In contrast, look at the loyal following and passionate followers of Apple. Steve Jobs had a mission to “change the world” by reinventing the way the world interacts. This change mission includes, but is not limited to, putting an Apple Computer in every home. But it also includes visions such as putting an Apple iPhone in every hand, perfecting the computer notepad, reinventing how we obtain/listen to music, etc.

A person who knows the difference between vision and mission understands why it was much more fun and exciting to work for Jobs than for Gates. And a person who knows the difference between vision and mission understands why people are more passionate about companies like Apple.

If you are trying to get people excited about the mission of the church and your vision, then you must begin by understanding the difference between vision and mission. Even mega-wealthy entrepreneurs like Gates didn’t get it and their legacy reminds us of this.

Read this article to discover why Microsoft CEO Satya Nadella said, “It always bothered me that we confused an enduring mission with a temporal goal.”

In One Short Sentence, Microsoft CEO Satya Nadella Explained the Flaw w/ Bill Gates’ Original Mission

by Justin Bariso, Inc. Magazine, 2/27/17.

I’ve been a fan of Microsoft CEO Satya Nadella for some time. From encouraging employees after an epic fail to the amazing autonomy he’s granted LinkedIn (after that company’s recent acquisition), Nadella has proven he’s the right leader to guide Microsoft into the future.

Of course, Nadella took over a position that was once held by the company’s founder and world’s wealthiest man Bill Gates. But in a recent interview with USA Today, Nadella showed that he’s not afraid to forge his own path–by sharing what he saw as a flaw in Gates’s original mission statement.

“When I joined the company in 1992, we used to talk about our mission as putting a PC in every home, and by the end of the decade we have done that, at least in the developed world,” said Nadella.

He continues: “It always bothered me that we confused an enduring mission with a temporal goal.”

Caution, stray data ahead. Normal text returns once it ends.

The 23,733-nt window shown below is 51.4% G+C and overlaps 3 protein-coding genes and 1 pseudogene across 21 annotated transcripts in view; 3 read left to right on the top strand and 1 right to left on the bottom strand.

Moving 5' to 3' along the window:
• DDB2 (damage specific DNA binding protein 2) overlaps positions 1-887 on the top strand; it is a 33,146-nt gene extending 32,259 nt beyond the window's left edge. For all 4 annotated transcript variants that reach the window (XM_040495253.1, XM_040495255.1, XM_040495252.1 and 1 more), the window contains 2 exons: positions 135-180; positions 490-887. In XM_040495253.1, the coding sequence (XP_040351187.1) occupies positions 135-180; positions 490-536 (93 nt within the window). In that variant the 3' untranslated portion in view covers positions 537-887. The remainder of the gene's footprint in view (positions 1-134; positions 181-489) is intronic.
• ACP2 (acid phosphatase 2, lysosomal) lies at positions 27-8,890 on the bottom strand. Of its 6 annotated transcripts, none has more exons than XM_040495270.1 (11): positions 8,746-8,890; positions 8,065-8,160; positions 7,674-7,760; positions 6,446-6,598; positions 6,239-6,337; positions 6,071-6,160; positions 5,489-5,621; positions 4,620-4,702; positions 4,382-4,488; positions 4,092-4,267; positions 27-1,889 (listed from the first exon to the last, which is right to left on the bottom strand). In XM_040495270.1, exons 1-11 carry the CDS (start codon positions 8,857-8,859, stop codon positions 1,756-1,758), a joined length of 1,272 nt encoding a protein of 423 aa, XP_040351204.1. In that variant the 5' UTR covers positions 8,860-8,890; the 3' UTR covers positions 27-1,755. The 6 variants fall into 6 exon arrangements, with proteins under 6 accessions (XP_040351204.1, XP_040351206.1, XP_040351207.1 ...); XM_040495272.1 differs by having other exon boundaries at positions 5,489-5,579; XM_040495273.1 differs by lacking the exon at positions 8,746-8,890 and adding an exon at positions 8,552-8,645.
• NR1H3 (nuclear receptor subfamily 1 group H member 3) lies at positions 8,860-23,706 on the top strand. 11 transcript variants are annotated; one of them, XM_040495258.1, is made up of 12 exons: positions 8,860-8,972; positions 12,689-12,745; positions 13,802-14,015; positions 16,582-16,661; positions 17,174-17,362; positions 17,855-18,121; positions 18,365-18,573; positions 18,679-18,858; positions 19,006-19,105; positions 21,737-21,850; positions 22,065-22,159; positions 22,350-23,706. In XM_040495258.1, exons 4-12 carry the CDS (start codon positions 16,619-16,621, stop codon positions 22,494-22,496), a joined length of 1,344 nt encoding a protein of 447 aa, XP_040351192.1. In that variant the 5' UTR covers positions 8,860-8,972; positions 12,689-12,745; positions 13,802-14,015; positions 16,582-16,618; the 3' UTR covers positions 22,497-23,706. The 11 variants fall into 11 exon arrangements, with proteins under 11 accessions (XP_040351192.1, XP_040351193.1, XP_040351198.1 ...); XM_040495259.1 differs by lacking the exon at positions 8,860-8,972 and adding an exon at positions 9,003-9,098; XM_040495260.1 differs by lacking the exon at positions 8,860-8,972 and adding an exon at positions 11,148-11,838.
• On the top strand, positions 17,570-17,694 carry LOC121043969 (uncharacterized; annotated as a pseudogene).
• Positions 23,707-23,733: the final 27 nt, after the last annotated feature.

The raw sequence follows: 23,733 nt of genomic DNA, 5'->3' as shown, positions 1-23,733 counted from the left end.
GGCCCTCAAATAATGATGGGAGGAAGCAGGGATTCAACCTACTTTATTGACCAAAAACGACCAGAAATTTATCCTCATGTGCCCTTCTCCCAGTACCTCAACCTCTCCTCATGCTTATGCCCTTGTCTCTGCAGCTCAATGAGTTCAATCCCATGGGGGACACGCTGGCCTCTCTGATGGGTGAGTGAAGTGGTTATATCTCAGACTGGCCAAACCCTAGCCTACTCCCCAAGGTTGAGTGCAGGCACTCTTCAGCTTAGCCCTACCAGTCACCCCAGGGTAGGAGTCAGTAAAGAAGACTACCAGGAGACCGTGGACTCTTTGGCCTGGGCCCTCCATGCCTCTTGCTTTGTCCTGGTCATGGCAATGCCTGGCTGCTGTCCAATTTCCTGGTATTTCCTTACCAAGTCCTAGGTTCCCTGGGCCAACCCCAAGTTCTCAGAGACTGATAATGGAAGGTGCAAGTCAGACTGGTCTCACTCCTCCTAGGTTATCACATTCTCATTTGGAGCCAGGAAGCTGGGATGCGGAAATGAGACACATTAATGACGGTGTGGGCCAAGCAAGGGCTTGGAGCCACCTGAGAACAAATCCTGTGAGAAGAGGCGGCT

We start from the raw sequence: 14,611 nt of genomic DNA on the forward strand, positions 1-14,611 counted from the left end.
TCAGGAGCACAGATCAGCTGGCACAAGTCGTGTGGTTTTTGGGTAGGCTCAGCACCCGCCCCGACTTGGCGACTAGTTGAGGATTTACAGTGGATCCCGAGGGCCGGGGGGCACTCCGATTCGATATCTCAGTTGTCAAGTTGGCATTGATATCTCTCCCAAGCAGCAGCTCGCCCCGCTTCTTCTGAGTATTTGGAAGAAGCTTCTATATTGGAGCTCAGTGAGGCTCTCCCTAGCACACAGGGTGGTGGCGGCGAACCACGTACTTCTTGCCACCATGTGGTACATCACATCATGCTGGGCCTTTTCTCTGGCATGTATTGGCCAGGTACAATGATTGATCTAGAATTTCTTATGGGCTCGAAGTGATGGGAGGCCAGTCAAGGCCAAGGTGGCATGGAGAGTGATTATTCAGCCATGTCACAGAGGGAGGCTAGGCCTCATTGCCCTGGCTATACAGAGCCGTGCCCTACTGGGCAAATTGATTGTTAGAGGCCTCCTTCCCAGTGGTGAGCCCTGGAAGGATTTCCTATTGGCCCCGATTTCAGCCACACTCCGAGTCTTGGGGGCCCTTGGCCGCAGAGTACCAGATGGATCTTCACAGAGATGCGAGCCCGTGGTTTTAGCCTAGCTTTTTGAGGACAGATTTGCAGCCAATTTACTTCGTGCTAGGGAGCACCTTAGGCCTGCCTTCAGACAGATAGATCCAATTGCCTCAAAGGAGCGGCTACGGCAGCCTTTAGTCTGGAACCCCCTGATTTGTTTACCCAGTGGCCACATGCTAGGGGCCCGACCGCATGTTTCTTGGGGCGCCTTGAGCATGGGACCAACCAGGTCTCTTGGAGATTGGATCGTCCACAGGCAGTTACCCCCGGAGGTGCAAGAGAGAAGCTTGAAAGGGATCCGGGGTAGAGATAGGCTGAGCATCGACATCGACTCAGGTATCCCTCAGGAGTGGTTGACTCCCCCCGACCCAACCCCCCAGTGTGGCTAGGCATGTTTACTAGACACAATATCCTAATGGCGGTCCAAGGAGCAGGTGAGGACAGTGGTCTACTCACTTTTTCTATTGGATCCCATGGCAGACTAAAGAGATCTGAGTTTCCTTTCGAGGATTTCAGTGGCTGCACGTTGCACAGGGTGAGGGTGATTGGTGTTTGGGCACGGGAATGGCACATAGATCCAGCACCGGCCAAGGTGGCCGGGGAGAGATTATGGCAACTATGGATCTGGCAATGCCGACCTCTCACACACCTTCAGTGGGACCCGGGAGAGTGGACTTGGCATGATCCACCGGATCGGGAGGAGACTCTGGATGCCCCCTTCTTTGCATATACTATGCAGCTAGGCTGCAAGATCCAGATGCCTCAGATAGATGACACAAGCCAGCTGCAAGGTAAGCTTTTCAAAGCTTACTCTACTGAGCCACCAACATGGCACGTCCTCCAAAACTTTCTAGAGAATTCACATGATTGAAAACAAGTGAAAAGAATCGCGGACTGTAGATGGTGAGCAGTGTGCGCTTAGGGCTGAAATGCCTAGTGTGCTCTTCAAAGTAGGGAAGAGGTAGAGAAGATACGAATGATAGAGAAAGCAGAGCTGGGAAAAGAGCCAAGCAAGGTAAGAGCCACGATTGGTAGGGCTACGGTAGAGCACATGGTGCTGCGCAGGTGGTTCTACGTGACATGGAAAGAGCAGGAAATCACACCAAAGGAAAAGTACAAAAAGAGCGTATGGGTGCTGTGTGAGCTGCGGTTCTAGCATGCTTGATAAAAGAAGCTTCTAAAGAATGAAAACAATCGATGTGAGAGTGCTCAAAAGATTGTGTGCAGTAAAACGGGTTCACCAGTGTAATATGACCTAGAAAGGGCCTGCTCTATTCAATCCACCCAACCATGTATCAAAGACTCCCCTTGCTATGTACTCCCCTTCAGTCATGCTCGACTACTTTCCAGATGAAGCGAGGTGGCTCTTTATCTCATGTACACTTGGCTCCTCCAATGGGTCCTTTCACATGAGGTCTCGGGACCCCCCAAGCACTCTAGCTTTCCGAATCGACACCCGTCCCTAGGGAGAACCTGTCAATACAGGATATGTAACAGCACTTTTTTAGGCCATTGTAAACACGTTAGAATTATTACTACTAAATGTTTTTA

Moving Forward

For his part, Nadella has tried to embrace a more forward-thinking philosophy.  Just a few examples:

  • Microsoft Azure (the company’s cloud computing service) is growing rapidly, and second in market share only to Amazon’s AWS…

Read more at … http://www.inc.com/justin-bariso/in-one-short-sentence-microsoft-ceo-satya-nadella-explained-the-flaw-with-bill-g.html

#LEAD600 #LEAD545

 

LEADERSHIP & MANAGEMENT: The fundamental differences & why you need both.

Commentary by Dr. Whitesel:

“Most church leaders fail because they lack management skills, not leadership skills.”

I have found church leaders are usually adequately prepared to set the vision and define objectives, but an under-prepared to manage the process to get there.

My above statements are often quoted by church leaders and students.  I think they resonate in part because in the church world there are hundreds of books on leadership. But on the corollary task of management, only a few (including two, to which I contributed chapters: Foundations of Church Administration [Beacon Hill] and The Church Leader’s MBA [Ohio Christian Univ. Press]).

To understand the differences between leadership and management read this helpful definition from Brent Gleason.

by Brent Gleeson, Inc. Magazine, 2/23/17.

Generally speaking, management is a set of systems and processes designed for organizing, budgeting, staffing, and problem solving to achieve the desired results of an organization. Leadership defines the vision, mission, and what the “win” looks like in the future. It inspires the team to embody the beliefs and behaviors necessary to take the actions needed to achieve those results.

Read more at … http://www.inc.com/brent-gleeson/the-fundamental-differences-between-leadership-and-management.html

MICROMANAGEMENT & Research Finds the Fastest Way to Be a Hated Boss: Micromanage.

By Marcel Schwantes, Inc. Magazine, 1/31/17.

Last year, I conducted a workplace survey and asked the question, “What is the one mistake leaders make more frequently than others?”

Before clicking on the link, can you guess what the top answer was? It’s the basis for the rest of this article and the sentiment of hundreds of responses I received.

Yep, you guessed it. The 1 thing that really bad bosses do that drive employees away? Micro-management.

Read more at … http://www.inc.com/marcel-schwantes/want-to-be-a-really-bad-boss-hated-by-your-top-performers-do-this-1-thing.html

FAILURE & 6 Ways to Bounce Back After a Project Falls Through

by Young Entrepreneur Council, Inc. Magazine, 1/30/17.

How do you bounce back? As an entrepreneur, it’s all about being scrappy, cutting your losses and not getting hung up on what could have been. These six entrepreneurs have been in your shoes before — and have some strategies to turn a negative outlook into a positive one.

Find the humor.

“Whether it’s cracking jokes with co-workers, watching something humorous online, or most often making fun of myself internally, humor puts things in perspective and lets me move on,” he says…